Who Cares?

Not like the brazen giant of Greek fame,
With conquering limbs astride from land to land;
Here at our sea-washed, sunset gates shall stand
A mighty woman with a torch, whose flame
Is the imprisoned lightning, and her name
Mother of Exiles. From her beacon-hand
Glows world-wide welcome; her mild eyes command
The air-bridged harbor that twin cities frame.
“Keep, ancient lands, your storied pomp!” cries she
With silent lips. “Give me your tired, your poor,
Your huddled masses yearning to breathe free,
The wretched refuse of your teeming shore.
Send these, the homeless, tempest-tossed to me,
I lift my lamp beside the golden door!”

— The sonnet “New Colossus” by Emma Lazarus inscribed on the base of the Statue of Liberty.

I don’t want to get off into a whole thing about history here, but the Statue of Liberty is a symbol of American liberty lighting the world. The poem that you’re referring to was added later (and) is not actually part of the original Statue of Liberty.

— Senior White House Adviser Stephen Miller in response to a question about new immigration proposals as compared to the sentiment from the sonnet.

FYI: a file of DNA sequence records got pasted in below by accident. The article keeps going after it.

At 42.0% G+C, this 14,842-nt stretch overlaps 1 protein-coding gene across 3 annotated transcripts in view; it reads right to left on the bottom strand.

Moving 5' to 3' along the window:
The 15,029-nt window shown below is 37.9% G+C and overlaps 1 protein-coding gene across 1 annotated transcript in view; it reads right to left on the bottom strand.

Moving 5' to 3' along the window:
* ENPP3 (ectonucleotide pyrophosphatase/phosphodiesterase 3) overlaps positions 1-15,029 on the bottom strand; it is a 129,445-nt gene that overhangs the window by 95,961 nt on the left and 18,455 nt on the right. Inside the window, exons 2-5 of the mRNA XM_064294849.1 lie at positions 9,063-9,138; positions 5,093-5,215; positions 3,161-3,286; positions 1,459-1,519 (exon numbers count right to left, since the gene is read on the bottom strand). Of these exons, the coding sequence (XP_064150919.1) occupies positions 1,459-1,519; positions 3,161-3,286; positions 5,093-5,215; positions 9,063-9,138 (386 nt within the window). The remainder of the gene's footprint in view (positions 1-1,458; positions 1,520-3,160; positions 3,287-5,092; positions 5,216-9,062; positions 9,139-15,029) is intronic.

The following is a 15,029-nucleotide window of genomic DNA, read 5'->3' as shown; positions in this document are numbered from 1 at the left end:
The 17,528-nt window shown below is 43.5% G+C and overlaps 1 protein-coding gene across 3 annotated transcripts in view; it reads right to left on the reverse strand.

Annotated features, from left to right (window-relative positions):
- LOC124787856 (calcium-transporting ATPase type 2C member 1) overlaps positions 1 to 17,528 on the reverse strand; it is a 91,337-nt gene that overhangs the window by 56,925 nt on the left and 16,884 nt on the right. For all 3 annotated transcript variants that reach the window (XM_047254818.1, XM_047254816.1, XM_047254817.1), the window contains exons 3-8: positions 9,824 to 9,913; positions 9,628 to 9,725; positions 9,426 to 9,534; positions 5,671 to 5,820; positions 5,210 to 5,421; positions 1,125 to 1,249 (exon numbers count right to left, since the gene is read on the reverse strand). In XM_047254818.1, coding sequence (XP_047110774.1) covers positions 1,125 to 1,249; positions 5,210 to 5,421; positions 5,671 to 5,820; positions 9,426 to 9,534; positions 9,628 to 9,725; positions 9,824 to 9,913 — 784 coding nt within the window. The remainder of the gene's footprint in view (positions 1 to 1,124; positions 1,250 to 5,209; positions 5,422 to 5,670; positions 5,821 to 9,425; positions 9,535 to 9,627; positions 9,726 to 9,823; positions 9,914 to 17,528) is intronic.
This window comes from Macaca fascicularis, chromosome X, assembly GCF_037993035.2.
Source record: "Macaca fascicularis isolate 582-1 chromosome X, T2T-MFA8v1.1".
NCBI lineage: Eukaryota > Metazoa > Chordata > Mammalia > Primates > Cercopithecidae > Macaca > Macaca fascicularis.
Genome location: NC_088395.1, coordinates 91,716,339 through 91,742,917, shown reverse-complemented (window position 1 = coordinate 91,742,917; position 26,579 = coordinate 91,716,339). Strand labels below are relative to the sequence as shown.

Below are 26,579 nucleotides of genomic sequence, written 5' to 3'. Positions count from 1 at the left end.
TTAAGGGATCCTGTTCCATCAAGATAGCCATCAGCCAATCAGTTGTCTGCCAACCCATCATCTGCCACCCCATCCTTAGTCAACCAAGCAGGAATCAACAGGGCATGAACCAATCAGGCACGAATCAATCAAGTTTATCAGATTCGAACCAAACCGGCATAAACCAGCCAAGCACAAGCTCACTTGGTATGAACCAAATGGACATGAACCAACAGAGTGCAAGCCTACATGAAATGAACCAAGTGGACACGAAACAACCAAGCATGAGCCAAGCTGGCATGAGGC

Happy New Year!  I hope that 2018 brings us all health, prosperity and happiness.  Hopefully, you had a joyful holiday season.

I was fortunate to participate in several social gatherings during the last few weeks and to spend eleven days traveling in the great state of California.  The gatherings and travel afforded an opportunity to forget about politics for a while and yet at the same time to get a snapshot from friends, acquaintances, and family as to their views on the state of politics in our great country.  The comments were wide-ranging.

Among other things, I was asked why I write an “anti-Trump” blog.  “We get it.  You don’t like him.  Move on.”  Others asked why I don’t write about him more often.  Some are thrilled with the current president, or at least his policies.  Others despair over the future of our nation.  Many said that they had stopped following the news because it was just too upsetting.  Others advised that they just ignore what the president says, and especially tweets, and are much happier for doing so.  It set me to wondering.